As pet owners, we’ve all had that moment where we catch our pet chewing something unidentified. After some investigating, you may find out it is something harmless after all, but the thought remains: what if it was something harmful? As humans, we tend to learn what substances to avoid ingesting, but our pets may not know the difference. Sometimes we might even unknowingly give them something that could potentially be dangerous for them. That’s why March is National Poison Awareness month! This month at Humboldt Pet Supply, we will be posting informational articles about the various foods and substances that can harm our pets. Below is a list of common household items that are poisonous to pets. You can take the list and post it somewhere for easy reference.
Alcohol - Can cause alcohol poisoning quickly which leads to liver dam age and cardiac arrest.
Avocado - Contain persin, which causes vomiting and diarrhea.
Chocolate - Contains theobromine and caffeine which cannot be metabolized by dogs as fast as humans can, thus becoming toxic.
Coffee grounds - Pets are more sensitive to caffeine than humans are and ingesting moderate amounts of coffee grounds can lead to death.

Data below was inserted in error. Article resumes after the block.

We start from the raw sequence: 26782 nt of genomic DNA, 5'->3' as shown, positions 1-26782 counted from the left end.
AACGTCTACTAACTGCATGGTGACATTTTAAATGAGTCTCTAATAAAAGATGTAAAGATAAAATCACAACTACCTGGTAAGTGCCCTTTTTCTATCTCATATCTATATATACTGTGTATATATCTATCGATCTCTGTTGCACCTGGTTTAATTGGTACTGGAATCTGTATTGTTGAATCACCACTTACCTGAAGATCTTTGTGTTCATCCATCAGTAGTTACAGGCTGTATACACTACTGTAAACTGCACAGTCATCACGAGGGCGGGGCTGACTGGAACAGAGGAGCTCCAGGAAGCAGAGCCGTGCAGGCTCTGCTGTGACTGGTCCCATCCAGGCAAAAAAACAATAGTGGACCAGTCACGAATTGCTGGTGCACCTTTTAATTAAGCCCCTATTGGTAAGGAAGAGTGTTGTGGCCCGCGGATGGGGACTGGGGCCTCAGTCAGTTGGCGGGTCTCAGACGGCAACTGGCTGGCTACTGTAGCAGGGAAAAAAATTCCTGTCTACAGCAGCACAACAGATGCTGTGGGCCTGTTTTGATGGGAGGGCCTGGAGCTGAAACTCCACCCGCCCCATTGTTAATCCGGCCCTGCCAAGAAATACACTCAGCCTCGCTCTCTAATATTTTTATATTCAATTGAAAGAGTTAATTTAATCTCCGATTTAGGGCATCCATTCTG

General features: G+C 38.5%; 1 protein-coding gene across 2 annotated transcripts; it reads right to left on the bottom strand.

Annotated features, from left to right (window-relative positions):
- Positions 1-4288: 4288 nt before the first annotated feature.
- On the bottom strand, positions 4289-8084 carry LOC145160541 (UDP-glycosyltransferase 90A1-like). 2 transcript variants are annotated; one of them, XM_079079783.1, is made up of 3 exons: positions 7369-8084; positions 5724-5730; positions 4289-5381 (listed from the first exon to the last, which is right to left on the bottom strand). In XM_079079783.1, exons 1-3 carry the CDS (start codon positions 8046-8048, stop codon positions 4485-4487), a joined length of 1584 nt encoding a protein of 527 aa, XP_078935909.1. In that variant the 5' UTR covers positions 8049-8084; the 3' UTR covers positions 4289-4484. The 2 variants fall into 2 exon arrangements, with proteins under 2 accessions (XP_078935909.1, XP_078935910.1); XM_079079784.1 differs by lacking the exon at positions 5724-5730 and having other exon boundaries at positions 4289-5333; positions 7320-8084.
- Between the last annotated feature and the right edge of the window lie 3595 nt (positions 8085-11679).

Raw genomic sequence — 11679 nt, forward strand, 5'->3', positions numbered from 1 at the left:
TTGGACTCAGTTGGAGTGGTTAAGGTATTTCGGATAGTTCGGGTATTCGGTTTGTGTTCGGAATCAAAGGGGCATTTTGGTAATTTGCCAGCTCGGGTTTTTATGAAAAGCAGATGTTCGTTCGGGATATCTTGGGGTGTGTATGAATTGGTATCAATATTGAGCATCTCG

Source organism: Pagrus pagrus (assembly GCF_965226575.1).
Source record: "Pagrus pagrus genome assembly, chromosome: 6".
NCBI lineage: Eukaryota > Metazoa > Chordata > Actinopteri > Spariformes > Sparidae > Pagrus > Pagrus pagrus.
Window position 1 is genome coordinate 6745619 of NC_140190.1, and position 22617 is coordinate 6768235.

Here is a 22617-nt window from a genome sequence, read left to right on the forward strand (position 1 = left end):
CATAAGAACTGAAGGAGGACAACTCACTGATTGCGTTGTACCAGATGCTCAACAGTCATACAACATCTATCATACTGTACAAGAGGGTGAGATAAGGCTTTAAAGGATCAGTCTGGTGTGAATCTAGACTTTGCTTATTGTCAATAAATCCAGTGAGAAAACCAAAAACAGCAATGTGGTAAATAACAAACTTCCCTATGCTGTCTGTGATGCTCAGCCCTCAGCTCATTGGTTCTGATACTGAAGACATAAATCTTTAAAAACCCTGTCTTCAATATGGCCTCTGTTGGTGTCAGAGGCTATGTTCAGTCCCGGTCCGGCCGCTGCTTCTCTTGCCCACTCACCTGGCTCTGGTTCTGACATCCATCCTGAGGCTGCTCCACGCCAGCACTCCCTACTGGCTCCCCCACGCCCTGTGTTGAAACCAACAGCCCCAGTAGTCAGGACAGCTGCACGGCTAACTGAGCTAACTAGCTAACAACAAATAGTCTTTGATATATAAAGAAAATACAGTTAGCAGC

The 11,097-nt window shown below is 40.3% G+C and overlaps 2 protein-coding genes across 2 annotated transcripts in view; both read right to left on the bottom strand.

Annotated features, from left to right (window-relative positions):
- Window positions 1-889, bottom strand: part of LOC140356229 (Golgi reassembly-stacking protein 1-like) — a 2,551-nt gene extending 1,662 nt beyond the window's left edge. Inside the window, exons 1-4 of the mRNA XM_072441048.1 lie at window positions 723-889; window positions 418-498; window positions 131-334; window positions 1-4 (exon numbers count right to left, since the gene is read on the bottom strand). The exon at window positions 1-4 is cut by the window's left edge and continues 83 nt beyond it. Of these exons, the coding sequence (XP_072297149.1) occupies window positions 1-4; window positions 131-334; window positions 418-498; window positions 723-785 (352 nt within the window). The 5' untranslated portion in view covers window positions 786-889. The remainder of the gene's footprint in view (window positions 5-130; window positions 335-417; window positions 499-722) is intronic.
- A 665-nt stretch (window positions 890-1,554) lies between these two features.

Cherries - Cherries contain cyanide which prevents cells from getting oxygen.
Grapes - Extremely toxic and can cause acute kidney failure
Onions - Chemicals in onions cause the destruction of red blood cells and cause anemia especially in cats, but also in dogs.
Tea - The caffeine in tea bags can be toxic to pets if consumed.
Tomatoes - The green parts of tomatoes contain solanine which is toxic to dogs in large quantities.
Cleaning supplies - Household cleaners such as varnish, window cleaner, and soap can be toxic if consumed by pets.
Fertilizer - Can contain chemicals and insecticides that are harmful for pets if consumed.
Pest Poisons - Insecticides and rodent poisons can be dangerous if a pet is exposed to them directly or if they eat an animal that has died from these poisons.
Medications - Medications for both pets and humans can be easily accessible if not stored in a secure place.
Plants - Household plants like lilies, daffodils, cannabis, azaleas and tulips contain chemicals that are toxic to pets, especially cats.
String - While not directly poisonous, ingested string can cause complications.
If you suspect that your pet has ingested something poisonous, contact your vet immediately.
ASPCA Poison Control (888) 426-4435 or Pet Poison Helpline at (855) 764-7661